Advantages and Disadvantages of being Strict with your Budget

Disciplined spending can strike fear into the hearts of those who like to be able to buy what they want when they want it. However, for those on a strict budget, some form of control over their spending habits is needed. Most people will only be able to see the advantages of disciplined spending; nevertheless, there are a number of cons as well. 


Spending is under control: It is so easy to get into the habit of overspending, simply because you don’t keep track of what is going where. Once you start a disciplined spending habit, you will be forced to budget your money in advance and make a note of everything that you buy. As a result, you are much less likely to have a surprise at the end of the month because an unexpected bill comes in – you should have already prepared for it in advance.

Assists in lifestyle re-evaluation: It may be that economic circumstances dictate that you need to re-evaluate your lifestyle. When you are undisciplined in your spending, you may not really understand where you need to make changes. However, by disciplining yourself and setting out all your incoming and outgoing funds, you should be able to make smart decisions about where you can cut costs. If necessary, you may need to downsize your living arrangements to cut down on your mortgage or rent payments.

Allows for an emergency fund: Unfortunately, emergencies do happen. If you rarely have any money left at the end of the month – or, even worse, are in debt – you may find yourself unable to pay for costs resulting from the emergency. By being more disciplined with your spending, you can ensure that you have money put aside that you can rely on when necessary. And, of course, if you don’t need the money, you can always add it to your savings.

Any debts laid to rest: If you are overly relaxed about your spending habits, you probably find yourself in debt on a regular basis. By taking control of your budget, you will be able to ensure that you don’t get into any further debt and that you at least start to be able to pay back what you owe. This will give you enormous peace of mind one you have straightened yourself out and you can start to plan for your family’s financial future.


Goals set too high: The whole point of disciplined spending is that you keep within your budget. However, if your budget is so tight that you cannot live comfortably within it, then you aren’t going to be able to achieve your goals. This can lead to frustration and possibly even panic, which isn’t going to do you or your family any good. Try to ensure that the goals you set are achievable and revisit them on a regular basis. Being too rigid is not advantageous.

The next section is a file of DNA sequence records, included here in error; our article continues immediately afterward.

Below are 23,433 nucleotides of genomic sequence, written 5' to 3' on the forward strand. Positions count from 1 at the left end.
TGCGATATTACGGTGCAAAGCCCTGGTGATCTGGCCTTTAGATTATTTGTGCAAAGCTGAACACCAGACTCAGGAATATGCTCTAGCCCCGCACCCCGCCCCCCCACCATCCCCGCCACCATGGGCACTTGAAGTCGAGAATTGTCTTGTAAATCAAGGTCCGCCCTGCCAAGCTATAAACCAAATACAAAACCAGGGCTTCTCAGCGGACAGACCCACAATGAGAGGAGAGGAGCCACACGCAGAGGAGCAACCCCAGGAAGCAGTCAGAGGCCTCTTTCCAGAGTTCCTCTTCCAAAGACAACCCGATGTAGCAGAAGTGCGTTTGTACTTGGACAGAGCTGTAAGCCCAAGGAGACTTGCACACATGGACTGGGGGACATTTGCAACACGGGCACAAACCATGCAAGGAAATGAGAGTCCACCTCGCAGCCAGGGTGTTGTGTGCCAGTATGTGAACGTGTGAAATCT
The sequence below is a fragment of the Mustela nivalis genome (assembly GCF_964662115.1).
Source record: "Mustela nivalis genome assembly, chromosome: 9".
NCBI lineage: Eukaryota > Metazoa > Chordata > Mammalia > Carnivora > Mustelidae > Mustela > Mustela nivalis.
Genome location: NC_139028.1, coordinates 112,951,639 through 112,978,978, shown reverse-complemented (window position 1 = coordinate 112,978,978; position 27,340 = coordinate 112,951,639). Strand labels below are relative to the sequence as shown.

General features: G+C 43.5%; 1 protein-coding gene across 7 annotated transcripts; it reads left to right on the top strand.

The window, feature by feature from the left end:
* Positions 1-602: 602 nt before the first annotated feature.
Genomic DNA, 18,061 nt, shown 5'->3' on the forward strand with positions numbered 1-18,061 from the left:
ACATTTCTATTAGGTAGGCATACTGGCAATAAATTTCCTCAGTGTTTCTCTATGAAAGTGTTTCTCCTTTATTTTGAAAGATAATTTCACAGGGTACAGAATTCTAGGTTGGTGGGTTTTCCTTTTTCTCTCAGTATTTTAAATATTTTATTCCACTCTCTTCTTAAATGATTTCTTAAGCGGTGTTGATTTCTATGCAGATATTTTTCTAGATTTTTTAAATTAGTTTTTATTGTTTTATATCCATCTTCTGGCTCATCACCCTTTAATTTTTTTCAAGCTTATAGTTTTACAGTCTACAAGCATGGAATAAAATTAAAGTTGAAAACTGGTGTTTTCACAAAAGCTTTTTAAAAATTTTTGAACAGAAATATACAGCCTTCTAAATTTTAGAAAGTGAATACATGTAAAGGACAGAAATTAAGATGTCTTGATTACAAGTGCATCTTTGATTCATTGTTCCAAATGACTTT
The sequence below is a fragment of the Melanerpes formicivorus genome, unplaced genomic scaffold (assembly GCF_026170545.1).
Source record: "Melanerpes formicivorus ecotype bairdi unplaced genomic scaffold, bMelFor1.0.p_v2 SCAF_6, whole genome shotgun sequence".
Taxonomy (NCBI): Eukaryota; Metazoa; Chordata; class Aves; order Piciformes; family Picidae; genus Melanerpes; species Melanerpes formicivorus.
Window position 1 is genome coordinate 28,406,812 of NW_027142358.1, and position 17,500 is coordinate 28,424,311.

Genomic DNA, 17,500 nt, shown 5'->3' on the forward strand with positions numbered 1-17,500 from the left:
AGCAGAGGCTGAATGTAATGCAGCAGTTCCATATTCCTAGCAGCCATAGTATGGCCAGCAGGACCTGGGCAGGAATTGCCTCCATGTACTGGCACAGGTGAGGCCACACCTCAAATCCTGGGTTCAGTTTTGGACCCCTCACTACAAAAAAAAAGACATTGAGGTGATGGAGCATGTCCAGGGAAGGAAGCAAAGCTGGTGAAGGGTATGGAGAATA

Obsession: Disciplined spending has many advantages, but there is a risk that you will take it too far if you are not careful. Worrying about every penny that you spend can become addictive. This can lead to unhappiness, stress and even depression every time you over-spend a little. Disciplined spending should ideally mean keeping an eye on your spending and making cuts where it is viable, without letting it become something that takes over your life.

Pressure and worry for family members: If you are in charge of the budget and don’t explain it in a comprehensible way, family members may find it very hard to accept the change in lifestyle. You may feel that children don’t need to know the ins and outs of your financial situation, but they do need to know why cuts are being made and why they can’t have everything they want. On the other hand, you don’t want to frighten them into feeling that they can’t do anything for fear of messing up your budget.

Potential ill health: Obsession about over-spending can lead to depression, but there are other potential effects on your health if you are not careful. Some spending on regular medical, dental and eye health is vital to avoid problems down the line. An over-reliance on cheap, but high-fat and high-sodium foods can also have a detrimental effect on health. Finally, cutting costs on gym membership and other forms of exercise is fine, so long as it is replaced by exercise with fewer costs attached, rather than replacing it with evenings lounging on the sofa.

Disciplined spending is generally a good thing, but make sure you also look at the pitfalls so that you don’t take things too far and make yourself, and your family, miserable as a result.